Kosher BBQ: Are We in Kansas Anymore?
If you salivate at the thought of kosher barbecue and grill, now’s a great time to be alive — and to consume things that aren’t.
The Jewish community of Overland Park, a suburb of Kansas City, recently got their Midwestern neighbors scratching their heads with the community’s first annual Kosher Q, held on Sunday Aug. 19:
“All of the meat is slaughtered according to Jewish tradition and you won’t find any pork ribs on any of the smokers either. However, there was plenty of spicy trash talk between the guys from Chicago and Kansas Citians.
“They may know pizza, but they don’t know barbecue,” said Lawrence Langley of KCK.
David Weissman and Michael Dhaliwal say they’ve spent the past four months learning how to smoke meat and they believe their apricot glaze and other tidbits will set them above the rest.
“We were warned that if we come to this contest we have to know what we’re doing,” David Weissman of Chicago said.
It’s the latest development in the Kosher barbecue feats. Earlier in August, executive chef Ari White and his crew at Gemstone Catering set up an experimental week-long Texas Smokehouse BBQ Pop-Up Restaurant in New York City. This writer sampled the smoked brisket and was nearly reduced to tears with joy.
The event, which was initially shared with 150 of White’s Facebook friends, was ultimately attended by more than 3,000 people. And they came from far and wide.
“We had people drive in from as far as Vermont,” White told JTA. “One guy flew in on a private jet from Vegas and asked if we had any burnt ends,” he noted. While it wasn’t on the menu, White fulfilled the special request for the stranger, who had rented a Cadillac, had two bodyguards in tow and came to the Big Apple solely to fulfill this gastromic kosher quest.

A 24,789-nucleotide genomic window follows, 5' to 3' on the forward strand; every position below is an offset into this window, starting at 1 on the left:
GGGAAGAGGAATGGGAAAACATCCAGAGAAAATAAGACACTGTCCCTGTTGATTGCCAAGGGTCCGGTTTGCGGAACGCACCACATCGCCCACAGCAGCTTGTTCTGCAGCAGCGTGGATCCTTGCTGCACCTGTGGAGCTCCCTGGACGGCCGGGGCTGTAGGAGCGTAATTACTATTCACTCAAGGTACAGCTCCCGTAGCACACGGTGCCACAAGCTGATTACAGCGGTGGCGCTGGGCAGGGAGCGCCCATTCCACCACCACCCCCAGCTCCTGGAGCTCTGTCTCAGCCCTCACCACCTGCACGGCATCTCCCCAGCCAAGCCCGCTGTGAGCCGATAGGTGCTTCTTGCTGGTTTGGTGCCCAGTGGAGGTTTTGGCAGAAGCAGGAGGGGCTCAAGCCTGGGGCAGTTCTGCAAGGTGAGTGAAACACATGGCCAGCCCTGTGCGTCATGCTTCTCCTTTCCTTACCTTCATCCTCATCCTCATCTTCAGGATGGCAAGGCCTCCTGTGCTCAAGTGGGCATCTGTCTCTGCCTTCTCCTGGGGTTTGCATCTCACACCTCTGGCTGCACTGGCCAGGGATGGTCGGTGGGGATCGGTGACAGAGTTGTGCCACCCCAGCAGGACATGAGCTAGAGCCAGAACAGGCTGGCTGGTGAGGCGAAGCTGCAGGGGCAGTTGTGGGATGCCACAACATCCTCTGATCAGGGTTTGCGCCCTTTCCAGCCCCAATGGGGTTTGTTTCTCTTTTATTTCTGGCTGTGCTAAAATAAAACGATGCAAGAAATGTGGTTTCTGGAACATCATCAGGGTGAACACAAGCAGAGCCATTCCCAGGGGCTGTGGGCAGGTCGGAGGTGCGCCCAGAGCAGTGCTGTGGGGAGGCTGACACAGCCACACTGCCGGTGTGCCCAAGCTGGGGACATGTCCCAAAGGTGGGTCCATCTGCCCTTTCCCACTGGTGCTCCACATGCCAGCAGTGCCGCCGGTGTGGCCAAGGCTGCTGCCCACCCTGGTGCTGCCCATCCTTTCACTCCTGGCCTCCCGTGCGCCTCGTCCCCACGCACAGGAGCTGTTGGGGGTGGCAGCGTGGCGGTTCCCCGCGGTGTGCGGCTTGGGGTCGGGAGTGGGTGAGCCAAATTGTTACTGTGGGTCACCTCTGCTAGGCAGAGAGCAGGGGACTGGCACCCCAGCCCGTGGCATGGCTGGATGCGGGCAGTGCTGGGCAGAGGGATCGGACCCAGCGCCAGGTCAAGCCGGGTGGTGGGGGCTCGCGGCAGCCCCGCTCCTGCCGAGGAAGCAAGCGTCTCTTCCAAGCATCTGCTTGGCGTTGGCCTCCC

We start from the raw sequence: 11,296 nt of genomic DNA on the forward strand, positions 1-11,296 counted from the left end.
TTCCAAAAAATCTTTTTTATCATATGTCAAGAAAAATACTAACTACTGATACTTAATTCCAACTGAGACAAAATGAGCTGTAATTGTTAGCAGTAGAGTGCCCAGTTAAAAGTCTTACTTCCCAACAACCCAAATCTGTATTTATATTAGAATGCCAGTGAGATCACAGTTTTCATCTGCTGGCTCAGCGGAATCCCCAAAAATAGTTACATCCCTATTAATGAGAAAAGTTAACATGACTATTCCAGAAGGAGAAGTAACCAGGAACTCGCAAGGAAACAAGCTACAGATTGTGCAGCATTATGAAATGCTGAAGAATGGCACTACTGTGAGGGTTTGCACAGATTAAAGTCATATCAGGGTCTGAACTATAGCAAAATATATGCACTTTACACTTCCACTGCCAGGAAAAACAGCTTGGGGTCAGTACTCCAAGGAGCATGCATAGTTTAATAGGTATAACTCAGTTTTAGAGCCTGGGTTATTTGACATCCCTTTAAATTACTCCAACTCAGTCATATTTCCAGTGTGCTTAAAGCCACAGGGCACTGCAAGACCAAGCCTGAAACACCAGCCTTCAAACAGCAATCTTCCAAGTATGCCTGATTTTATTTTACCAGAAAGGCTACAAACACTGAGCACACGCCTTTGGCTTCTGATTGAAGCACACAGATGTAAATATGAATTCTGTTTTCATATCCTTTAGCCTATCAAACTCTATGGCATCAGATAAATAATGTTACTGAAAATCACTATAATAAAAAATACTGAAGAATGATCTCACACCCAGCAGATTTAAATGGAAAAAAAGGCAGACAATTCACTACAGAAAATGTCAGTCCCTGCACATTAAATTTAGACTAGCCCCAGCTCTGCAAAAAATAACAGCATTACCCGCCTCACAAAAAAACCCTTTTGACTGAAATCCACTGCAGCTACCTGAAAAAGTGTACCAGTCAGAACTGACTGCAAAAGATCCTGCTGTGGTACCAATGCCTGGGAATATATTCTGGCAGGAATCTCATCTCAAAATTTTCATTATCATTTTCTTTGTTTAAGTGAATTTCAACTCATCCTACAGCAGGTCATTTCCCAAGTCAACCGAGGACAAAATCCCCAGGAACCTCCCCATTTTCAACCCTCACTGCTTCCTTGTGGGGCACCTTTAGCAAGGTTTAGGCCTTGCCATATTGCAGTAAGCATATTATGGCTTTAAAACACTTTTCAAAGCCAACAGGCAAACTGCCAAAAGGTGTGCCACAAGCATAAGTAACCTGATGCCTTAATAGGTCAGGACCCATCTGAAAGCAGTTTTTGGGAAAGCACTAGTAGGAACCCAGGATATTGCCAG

The demand was so great that White, an El Paso native who lives with his family in the Bronx’s Riverdale neighborhood, had to close shop for a day to restock and cook for the final day of the week-long experiment.
“You can’t microwave barbecue,” quipped White, a self-proclaimed “barbecue fanatic” who won a Kosher ribs competition in Long Island this summer. “It’s a 12 to 18 hour batch; there’s not shortcuts.”
After a forklift loaded an emergency 2,800 pound order into the back of his van, White managed to smoke a total of 5,000 pounds of meat in a week.
“Granted when you cook a brisket, you lose about 40% of the weight,” he added, estimating that about 3,500 pounds were left for consumption, bones and all.
One year after JTA covered the grand Memphis grill-off, I’m pleased to report that the state of kosher barbecue is well and good – and even medium-rare, if you like.